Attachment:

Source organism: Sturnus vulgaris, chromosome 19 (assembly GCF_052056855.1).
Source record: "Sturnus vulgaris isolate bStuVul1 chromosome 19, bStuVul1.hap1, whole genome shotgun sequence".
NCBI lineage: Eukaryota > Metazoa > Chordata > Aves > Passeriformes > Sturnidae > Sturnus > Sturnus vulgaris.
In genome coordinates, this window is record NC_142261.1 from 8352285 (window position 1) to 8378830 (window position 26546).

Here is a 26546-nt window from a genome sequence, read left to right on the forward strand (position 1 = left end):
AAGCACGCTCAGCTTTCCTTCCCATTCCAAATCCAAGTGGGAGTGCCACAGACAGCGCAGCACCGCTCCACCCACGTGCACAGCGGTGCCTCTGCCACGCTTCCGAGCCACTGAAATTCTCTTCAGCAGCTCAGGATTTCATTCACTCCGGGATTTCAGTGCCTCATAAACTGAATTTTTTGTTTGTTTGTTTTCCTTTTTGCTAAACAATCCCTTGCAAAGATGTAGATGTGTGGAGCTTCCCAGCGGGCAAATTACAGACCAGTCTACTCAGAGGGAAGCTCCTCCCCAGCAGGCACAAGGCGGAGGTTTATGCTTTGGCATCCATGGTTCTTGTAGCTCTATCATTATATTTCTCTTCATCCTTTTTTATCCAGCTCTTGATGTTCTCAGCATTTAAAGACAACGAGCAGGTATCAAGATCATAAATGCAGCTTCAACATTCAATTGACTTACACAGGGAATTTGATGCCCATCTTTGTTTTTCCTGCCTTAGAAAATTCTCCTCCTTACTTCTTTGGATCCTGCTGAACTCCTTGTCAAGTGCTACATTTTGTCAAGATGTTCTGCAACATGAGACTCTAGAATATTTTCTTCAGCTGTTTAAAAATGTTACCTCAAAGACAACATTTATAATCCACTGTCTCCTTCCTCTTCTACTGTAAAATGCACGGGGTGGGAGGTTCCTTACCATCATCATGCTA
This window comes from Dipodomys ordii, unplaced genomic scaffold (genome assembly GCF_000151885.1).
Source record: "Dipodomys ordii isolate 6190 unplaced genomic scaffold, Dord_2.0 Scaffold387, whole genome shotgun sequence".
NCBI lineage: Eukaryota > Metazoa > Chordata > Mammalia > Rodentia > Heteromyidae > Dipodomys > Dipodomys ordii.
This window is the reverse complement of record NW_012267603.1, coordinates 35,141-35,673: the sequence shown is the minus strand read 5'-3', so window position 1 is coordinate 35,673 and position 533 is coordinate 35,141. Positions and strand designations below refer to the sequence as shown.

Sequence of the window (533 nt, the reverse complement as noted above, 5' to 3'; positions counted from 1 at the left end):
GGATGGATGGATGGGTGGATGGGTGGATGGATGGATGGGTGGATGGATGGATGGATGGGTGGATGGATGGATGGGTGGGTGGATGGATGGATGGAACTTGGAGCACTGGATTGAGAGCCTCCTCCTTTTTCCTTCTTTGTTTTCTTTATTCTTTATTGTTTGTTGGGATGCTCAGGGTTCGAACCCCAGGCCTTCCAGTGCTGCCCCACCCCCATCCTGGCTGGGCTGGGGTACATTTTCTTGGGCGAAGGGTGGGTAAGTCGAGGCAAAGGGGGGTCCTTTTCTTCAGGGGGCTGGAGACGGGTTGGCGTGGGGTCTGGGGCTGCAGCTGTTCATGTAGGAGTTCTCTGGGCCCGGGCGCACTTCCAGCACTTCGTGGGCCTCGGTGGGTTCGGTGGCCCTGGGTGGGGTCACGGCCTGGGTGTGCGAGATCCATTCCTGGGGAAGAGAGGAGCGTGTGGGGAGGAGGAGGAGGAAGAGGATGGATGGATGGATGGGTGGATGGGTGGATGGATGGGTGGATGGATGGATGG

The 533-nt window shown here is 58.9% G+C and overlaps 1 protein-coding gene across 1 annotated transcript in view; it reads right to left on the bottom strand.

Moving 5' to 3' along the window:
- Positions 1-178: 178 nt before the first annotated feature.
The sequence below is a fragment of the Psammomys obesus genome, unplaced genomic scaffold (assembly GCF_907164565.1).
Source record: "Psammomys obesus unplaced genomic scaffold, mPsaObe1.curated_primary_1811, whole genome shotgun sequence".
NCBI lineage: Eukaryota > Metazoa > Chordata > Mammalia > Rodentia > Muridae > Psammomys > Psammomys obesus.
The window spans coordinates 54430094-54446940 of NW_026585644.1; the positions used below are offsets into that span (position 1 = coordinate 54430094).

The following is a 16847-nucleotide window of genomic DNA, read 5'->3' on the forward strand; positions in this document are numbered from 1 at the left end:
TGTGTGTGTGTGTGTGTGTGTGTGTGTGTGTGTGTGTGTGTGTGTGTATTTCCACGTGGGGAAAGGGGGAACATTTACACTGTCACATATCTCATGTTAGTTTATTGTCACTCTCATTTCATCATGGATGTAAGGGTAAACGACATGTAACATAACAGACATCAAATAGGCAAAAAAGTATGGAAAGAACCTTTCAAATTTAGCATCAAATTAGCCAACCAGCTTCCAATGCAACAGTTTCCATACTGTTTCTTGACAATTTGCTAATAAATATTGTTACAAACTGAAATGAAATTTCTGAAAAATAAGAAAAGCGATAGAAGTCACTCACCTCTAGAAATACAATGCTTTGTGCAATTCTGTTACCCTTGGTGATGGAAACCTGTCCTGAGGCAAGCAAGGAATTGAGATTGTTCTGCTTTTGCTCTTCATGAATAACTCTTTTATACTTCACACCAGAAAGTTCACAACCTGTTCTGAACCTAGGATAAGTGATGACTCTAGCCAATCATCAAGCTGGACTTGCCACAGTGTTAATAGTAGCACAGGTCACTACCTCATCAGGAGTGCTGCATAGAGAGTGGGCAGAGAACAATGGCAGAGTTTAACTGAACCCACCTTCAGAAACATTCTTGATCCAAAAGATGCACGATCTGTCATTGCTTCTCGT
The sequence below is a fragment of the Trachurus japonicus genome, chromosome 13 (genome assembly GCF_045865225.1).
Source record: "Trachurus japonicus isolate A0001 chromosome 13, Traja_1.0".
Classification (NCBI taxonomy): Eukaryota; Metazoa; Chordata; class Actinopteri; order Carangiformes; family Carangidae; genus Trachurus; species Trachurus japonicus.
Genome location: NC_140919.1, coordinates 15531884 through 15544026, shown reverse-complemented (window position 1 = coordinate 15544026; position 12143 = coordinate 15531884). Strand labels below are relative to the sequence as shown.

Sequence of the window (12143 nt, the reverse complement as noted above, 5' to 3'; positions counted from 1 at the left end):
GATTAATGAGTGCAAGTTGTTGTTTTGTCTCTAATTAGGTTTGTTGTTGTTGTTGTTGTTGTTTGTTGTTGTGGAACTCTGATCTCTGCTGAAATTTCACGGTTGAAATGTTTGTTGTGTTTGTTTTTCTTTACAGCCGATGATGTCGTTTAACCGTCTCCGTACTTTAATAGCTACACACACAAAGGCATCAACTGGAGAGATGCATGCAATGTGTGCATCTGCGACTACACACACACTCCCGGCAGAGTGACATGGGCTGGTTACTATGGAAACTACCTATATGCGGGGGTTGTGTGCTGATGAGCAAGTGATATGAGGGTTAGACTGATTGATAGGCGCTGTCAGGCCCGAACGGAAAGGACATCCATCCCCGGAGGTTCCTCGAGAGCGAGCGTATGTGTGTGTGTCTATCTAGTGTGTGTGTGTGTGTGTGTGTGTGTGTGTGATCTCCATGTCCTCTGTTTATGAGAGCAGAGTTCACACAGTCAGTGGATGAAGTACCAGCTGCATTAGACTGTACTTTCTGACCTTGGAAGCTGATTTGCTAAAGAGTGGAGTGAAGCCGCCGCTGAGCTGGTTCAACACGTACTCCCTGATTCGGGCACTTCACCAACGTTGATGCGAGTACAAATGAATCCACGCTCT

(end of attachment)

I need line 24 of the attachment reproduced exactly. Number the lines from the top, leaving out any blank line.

Classification (NCBI taxonomy): Eukaryota; Metazoa; Chordata; class Actinopteri; order Carangiformes; family Carangidae; genus Trachurus; species Trachurus japonicus.